SF International Arts Festival — dance programs

Written by:
Joanna G. Harris
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Derevo: “Harlekin’’
Studio Rue Dance: “Clinic”
Dana Lawton Dances: “Who Is She?”

Dana Lawton of Dana Lawton Dances

The San Francisco International Arts Festival
“Harlekin” at the Cowell Theater
May 20, 2010

“Clinic” and “Who Is She?” at the Southside Theater
May 22, 2010

Derevo, a theater/dance offering from the SFIAF, has its origins in the USSR. Now the company, which consists of Anton Adasinsky (creator and director), Elena Yarovaya (performer) and Tanya Kabarova (performer) works in Dresden, Germany.

Program notes tell us that in a production entitled “Once,” “the clowning relates more to the traditional old-style Commedia dell’Arte for which Derevo has found its own interpretation.” The work presented
at SFIAF is entitled “Harlekin.” English-language theater history spells it Harlequin, who, according to scholars, “embodies love, wit, mobility, daring, all the shining qualities and all the shining vices.” Yet the character Adasinsky creates for this production is more a Pierrot, “pale, slender… the slave of old, the outcast, the passive and disinherited creature.” Perhaps Harlekin is this company’s name for what they create in “the old style.”

The performances consisted of a series of episodes in which the main character, played by Adasinsky but unnamed, seeks love, attention and admiration from a doll-like lady (a Pierrette or Columbine) whose response moves between negligible to indifferent. She is the forerunner of dancing dolls, from Coppelia to Petrushka. With several changes of costume during the performance, she (Yarovaya) is transformed into a provocative character who evokes various responses. Another unnamed figure (Kabarova) uses costume and persona transformations to move events along.

The show breaks down into non-related episodes that bring forth mimetic gesture from Adasinsky, all of which are designed to elicit pity and sometimes laughter. But the stagecraft problems for this performance did not sustain the scenes. Interactions were not developed: props are hastily acquired and discarded; lights go on and off unnecessarily. If this were street theater, as it origins were, we would see the actions in full light and rejoice in the transformations. There were however, moments of charm, as when Adasinsky takes off Yarovaya’s tall hat and she begins to wail, stopping when the hat is returned. But even that action went nowhere and we were off to another minimum event. Unfortunately, we are left wondering, for all their skill, what Derevo is doing.

It was a great pleasure to enter the former Magic Theater space, now renamed Southside Theater, to see two dance events which made good use of the narrow, deep stage and kept our focus and attention for two quite different dance events.

“Clinic,” a solo piece by choreographer/dancer Byb Chanel Bibene (who also did the set and costume), is a lesson in the tribulations of Africa. Posters pulled from the flies (the area above the stage) proclaim the evils of colonization, poverty, hunger, sickness. When Bibene enters, he is dressed in a white suit: he carries, opens, then flings to the floor a briefcase full of newspapers. He steps and slides on the papers. He asks, “What, who am I? I don’t know” in three languages. Eventually, he strips to basic white dance pants and his mobile expressive body depicts the pain he knows as a citizen of the Republic of Congo.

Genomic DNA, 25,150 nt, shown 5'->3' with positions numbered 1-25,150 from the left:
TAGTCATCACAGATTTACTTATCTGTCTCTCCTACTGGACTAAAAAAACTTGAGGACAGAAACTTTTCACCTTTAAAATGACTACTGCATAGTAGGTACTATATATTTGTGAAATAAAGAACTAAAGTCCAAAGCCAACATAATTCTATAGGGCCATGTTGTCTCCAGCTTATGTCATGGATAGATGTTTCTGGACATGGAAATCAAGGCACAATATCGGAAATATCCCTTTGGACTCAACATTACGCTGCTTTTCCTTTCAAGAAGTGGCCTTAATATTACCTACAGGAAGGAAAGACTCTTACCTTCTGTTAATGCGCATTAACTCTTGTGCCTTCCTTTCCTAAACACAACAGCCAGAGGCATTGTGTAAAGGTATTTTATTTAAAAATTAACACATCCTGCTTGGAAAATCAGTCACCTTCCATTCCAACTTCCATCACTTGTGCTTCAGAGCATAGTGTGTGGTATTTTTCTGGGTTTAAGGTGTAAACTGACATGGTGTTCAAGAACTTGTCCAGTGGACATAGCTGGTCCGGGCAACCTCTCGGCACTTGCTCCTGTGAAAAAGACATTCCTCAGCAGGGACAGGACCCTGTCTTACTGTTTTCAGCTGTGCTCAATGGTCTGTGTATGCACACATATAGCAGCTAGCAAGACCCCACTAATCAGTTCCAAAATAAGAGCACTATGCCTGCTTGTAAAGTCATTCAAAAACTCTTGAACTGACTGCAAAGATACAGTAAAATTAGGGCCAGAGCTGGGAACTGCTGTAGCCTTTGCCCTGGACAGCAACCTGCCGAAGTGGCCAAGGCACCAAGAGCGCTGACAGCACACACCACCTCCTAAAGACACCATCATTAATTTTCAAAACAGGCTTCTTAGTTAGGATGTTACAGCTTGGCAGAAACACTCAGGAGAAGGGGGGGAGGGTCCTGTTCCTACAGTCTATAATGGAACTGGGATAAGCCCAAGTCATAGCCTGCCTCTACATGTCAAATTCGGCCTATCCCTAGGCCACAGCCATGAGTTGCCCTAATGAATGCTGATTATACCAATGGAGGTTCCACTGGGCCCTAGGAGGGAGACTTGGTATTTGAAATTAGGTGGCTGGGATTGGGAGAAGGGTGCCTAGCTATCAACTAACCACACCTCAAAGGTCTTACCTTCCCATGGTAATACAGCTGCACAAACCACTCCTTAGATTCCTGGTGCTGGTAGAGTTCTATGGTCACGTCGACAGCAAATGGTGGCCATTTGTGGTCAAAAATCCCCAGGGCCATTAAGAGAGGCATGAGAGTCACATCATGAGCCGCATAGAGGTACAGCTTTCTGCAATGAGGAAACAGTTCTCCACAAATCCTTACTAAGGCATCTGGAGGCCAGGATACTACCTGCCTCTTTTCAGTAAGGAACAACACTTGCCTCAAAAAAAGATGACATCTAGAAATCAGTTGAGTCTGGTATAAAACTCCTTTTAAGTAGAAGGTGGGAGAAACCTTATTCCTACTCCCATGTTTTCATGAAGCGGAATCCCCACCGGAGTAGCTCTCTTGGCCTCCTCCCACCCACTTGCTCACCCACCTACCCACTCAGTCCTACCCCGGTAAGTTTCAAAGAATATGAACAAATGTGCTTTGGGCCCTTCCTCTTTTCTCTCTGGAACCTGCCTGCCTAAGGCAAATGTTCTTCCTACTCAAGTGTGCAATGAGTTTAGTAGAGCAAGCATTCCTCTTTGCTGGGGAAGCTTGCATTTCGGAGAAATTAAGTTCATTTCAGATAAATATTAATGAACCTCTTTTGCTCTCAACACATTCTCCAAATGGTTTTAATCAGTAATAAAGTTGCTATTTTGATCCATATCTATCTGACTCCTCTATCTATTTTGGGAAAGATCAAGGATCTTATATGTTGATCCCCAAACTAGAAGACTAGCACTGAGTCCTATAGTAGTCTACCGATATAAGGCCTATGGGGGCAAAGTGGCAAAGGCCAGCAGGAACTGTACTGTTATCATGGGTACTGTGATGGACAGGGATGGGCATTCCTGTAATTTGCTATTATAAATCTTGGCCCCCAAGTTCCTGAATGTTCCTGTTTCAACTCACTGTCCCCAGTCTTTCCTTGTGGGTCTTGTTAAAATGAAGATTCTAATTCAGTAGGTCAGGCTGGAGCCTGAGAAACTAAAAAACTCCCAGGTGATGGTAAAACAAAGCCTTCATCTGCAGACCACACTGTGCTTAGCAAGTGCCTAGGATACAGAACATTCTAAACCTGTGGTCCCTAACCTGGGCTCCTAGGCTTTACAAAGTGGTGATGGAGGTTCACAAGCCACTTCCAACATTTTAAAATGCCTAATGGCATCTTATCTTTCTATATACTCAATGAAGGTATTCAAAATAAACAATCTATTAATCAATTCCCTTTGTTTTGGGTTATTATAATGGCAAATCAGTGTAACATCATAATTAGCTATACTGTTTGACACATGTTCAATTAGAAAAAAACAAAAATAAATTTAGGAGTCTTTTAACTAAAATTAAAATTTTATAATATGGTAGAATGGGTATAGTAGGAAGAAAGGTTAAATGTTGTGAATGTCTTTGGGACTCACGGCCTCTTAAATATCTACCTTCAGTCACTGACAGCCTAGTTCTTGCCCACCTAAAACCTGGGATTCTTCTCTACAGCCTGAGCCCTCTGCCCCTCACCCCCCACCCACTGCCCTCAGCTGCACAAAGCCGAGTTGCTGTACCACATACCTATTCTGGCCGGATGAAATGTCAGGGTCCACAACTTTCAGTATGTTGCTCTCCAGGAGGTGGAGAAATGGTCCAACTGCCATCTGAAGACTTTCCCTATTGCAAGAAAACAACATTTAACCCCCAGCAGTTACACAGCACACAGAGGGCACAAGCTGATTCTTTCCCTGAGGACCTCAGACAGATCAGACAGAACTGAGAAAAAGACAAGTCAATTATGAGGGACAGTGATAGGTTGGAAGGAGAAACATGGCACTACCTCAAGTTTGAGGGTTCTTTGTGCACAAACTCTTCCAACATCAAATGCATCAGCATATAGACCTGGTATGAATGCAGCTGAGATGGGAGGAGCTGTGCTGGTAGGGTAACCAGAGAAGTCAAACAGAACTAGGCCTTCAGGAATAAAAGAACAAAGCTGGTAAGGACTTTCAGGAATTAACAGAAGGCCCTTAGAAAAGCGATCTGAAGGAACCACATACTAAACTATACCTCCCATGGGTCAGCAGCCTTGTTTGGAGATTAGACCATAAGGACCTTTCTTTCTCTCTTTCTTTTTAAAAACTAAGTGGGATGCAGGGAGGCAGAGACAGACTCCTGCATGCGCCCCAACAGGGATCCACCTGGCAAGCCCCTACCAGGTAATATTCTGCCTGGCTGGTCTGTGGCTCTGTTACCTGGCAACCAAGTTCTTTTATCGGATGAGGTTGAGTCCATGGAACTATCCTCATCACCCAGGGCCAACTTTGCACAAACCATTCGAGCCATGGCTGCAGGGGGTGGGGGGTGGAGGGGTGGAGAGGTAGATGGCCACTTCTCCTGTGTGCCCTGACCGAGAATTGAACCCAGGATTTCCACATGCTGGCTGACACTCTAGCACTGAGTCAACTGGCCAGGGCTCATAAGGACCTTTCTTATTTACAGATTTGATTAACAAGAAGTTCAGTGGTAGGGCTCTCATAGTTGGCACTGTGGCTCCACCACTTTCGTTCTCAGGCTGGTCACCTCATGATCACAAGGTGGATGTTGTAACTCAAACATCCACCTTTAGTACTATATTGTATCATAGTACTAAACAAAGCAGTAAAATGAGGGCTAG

His dance is beautifully executed, involving great falls, jumps and leg kicks. There was a special moment when he reached with extended fingers as he moved to the back of the stage, an appeal for help. Bibene is a fine performer whose work reflects the suffering of an embattled continent. His dance is an example of how politics becomes personal.

Dana Lawton, with dancers Rosana Barragan, CatherineMarie Davalos and Jia Wu gave the world premiere of “Who Is She?” During intermission, doll houses with tiny objects associated with women were put on the apron of the stage. In response to the question “Who is she?” Lawton’s work offered moments of mystery, questions of birth, an adventure in dressing and movements of play, all aspects of women’s world.

The group entered carrying lanterns and slowly proceeded to four upstage platforms, which served as both resting places and a surface for low crawling movement. During the “dressing” episode, Lawton emerges from the platform in black shorts and bra and is dressed, caressed and tumbled by her fellow dancers, perhaps as a bride both cared for and humiliated. The four dances were especially effective in the playful section, when all cavorted together with long swings followed by easy falls, floor rolls and rebounds. The group ended as they began, with a slow walk downstage, a mesmerizing effect.

Costumes for the production were by Davalos and Lawton, performance director was Rebecca Engle. Linda Baumgardner provided the excellent lighting for both pieces. Congratulations are in order to SFIAF Director Andrew Wood for innovative programming.

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